Wednesday, April 26, 2006

Silent Hill

In the past, Hollywood has thrown some pretty poor videogame based films at their audience such as Doom, Mortal Kombat and Tomb Raider, so it was with trepidation that I went to see the adaptation of the successful computer game series Silent Hill.

I had never played the game and had it pinned as a family member of Resident Evil and expected a movie based on a town over-run with zombies and lots of shot-gun action. Instead I was pleasantly surprised with uber-nightmarish visuals and no cheap shock-tactic camera tricks. The demons are most certainly real in the town of Silent Hill and creepy as hell to boot.

It all begins when a little girl, Sharon, goes sleep walking in the middle of the night and her parents find her on a precipice near the family house looking into a firey cataclysm. that only she can see. It turns out that this is not uncommon and she often goes off in the middle of the night in search of a place called Silent Hill. Rose, her mother, disagrees with her husband, played by Sean Bean, that the daughter needs psychological help and decides to take her to the deserted town of Silent Hill to find some answers.

However, a lone cop spots Rose and Sharon asking for directions to Silent Hill at a petrol station and follows them towards the deserted town. After pulling them over and with Rose hitting the gas to escape to her destination, a pursuit ends in disaster with an awakening on the edge of the dreamlike ash-raining town. Worse still, Sharon is missing and Rose enters Silent Hill to find her.

Things quickly descend into a living darkness and after failing to find her daughter in a plot sequence familiar to Don't Look Now, Rose hooks up with the cop, Cybil, to find her daughter. If they can get out alive and find out just what is going on.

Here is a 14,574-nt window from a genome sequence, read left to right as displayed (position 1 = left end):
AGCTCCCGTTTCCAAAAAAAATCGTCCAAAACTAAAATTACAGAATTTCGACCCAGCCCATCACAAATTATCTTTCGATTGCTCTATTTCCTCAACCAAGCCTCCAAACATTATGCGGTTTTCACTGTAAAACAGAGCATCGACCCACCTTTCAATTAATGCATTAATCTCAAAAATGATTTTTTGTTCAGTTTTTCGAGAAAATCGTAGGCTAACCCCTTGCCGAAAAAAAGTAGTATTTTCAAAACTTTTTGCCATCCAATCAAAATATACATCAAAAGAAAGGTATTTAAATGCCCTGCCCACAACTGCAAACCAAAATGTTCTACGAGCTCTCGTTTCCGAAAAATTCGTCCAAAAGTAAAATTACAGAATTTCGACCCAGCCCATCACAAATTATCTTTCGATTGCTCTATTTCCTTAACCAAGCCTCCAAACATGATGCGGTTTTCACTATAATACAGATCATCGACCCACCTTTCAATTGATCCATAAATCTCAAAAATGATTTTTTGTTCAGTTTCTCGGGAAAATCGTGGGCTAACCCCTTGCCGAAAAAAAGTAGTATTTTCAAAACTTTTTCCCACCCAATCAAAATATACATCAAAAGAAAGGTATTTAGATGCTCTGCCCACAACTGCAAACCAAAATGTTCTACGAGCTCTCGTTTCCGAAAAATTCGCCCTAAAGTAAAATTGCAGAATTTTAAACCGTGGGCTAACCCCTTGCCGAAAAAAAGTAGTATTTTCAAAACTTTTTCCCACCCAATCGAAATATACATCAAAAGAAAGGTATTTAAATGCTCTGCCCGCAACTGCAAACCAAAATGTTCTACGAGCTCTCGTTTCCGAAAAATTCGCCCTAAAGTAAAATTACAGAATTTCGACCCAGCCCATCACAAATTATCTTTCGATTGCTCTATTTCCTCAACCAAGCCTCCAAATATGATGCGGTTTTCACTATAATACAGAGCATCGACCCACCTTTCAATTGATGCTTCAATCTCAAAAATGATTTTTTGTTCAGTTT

Silent Hill's first half fires along at a great pace, with monsters, demons and fantastic dark visual sequences which are among the best I have seen in any horror film. However, what lets the movie down is when it tries to explain itself and the last half an hour, although still pretty cool, implodes on itself with mediocre dialogue and a flimsy plot structure in an attempt to tie up loose ends and explain to the audience just what the hell is going on when I feel viewers should be left in the dark just like the characters were for most of the film. Nevertheless, it is the best video game cum movie I have seen so far and would make a good DVD to add to any burgeoning horror collection.

I would give this film 3 giant swords out of 5.

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2 Comments:

Anonymous Lou said...

The cinematographer did a fantastic job on this film. Not only with the nightmarish sequences and evil creatures, but also by playing numerous visual tricks with the landscapes. Its creates a truley creepy and unsettling atmosphere. Its refreshing to see a horror film that avoids jumps and quick shocks and plays out more like a long nightmare. I agree about the ending and the plot, but maybe Gan was being faithful to the plot of the game? I also give this film 3 out of 5.

9:19 pm  
Blogger Skry said...

I haven't seen the film, but I have seen the adverts for it and it does look very good. The CGI and dark sequences that you talk about look great in the advert and now I know they haven't just put the best few seconds in to trick you into paying for the movie I'll probably go and see it some time.

I'm also happy to hear that there aren't any shock "HERE'S A LOUD SPLIT SECOND SOUND EFFECT" tactics to try to scare you, as they piss me off immensely!

10:26 pm  

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